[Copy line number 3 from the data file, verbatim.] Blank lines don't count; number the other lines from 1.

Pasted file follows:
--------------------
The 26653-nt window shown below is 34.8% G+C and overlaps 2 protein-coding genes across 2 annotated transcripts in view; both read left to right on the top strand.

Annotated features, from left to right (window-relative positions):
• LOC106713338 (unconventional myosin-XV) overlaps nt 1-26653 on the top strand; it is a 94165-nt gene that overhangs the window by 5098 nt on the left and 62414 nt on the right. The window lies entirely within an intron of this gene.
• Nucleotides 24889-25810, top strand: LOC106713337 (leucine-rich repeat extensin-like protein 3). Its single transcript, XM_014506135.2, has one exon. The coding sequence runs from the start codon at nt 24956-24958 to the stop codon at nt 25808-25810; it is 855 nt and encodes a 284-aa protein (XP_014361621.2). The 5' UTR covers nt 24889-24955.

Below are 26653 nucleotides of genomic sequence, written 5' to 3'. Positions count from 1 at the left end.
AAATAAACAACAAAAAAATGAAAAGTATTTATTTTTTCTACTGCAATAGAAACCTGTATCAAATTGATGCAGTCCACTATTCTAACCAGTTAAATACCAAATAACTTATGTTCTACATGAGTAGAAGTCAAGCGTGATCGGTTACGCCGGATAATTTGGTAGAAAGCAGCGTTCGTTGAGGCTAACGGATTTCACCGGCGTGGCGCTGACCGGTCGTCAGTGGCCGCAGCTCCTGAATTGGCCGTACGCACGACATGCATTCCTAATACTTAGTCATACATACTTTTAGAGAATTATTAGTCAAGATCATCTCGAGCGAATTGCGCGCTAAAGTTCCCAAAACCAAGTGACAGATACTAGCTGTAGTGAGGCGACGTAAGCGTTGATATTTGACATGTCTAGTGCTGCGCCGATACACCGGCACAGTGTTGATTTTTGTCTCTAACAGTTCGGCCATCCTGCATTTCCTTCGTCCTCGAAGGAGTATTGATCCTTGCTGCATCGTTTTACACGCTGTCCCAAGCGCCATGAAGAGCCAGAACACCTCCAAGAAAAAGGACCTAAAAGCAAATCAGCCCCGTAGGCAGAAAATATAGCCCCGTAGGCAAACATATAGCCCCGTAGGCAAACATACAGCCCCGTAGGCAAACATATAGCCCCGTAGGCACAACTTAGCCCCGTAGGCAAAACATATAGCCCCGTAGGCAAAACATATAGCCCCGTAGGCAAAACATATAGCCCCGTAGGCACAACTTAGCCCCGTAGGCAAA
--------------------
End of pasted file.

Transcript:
• LOC106713338 (unconventional myosin-XV) overlaps nt 1-26653 on the top strand; it is a 94165-nt gene that overhangs the window by 5098 nt on the left and 62414 nt on the right. The window lies entirely within an intron of this gene.